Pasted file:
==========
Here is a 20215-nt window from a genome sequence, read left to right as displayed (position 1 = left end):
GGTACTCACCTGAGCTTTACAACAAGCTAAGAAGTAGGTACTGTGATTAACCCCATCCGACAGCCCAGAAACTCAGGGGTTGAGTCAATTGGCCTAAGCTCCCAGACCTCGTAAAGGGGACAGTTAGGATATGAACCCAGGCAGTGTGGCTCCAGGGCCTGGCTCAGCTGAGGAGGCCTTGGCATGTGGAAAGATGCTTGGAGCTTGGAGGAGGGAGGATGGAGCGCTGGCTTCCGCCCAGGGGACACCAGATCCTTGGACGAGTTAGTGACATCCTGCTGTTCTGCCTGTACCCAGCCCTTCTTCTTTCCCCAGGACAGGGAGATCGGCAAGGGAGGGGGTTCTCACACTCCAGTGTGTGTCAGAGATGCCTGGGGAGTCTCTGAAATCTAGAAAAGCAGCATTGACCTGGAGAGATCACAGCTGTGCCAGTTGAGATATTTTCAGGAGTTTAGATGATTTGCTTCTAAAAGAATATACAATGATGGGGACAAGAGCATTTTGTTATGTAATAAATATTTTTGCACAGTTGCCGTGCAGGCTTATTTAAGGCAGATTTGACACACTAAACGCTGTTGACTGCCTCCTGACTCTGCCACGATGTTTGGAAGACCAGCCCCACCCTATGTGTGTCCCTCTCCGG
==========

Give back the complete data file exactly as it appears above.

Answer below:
Here is a 20215-nt window from a genome sequence, read left to right as displayed (position 1 = left end):
GGTACTCACCTGAGCTTTACAACAAGCTAAGAAGTAGGTACTGTGATTAACCCCATCCGACAGCCCAGAAACTCAGGGGTTGAGTCAATTGGCCTAAGCTCCCAGACCTCGTAAAGGGGACAGTTAGGATATGAACCCAGGCAGTGTGGCTCCAGGGCCTGGCTCAGCTGAGGAGGCCTTGGCATGTGGAAAGATGCTTGGAGCTTGGAGGAGGGAGGATGGAGCGCTGGCTTCCGCCCAGGGGACACCAGATCCTTGGACGAGTTAGTGACATCCTGCTGTTCTGCCTGTACCCAGCCCTTCTTCTTTCCCCAGGACAGGGAGATCGGCAAGGGAGGGGGTTCTCACACTCCAGTGTGTGTCAGAGATGCCTGGGGAGTCTCTGAAATCTAGAAAAGCAGCATTGACCTGGAGAGATCACAGCTGTGCCAGTTGAGATATTTTCAGGAGTTTAGATGATTTGCTTCTAAAAGAATATACAATGATGGGGACAAGAGCATTTTGTTATGTAATAAATATTTTTGCACAGTTGCCGTGCAGGCTTATTTAAGGCAGATTTGACACACTAAACGCTGTTGACTGCCTCCTGACTCTGCCACGATGTTTGGAAGACCAGCCCCACCCTATGTGTGTCCCTCTCCGG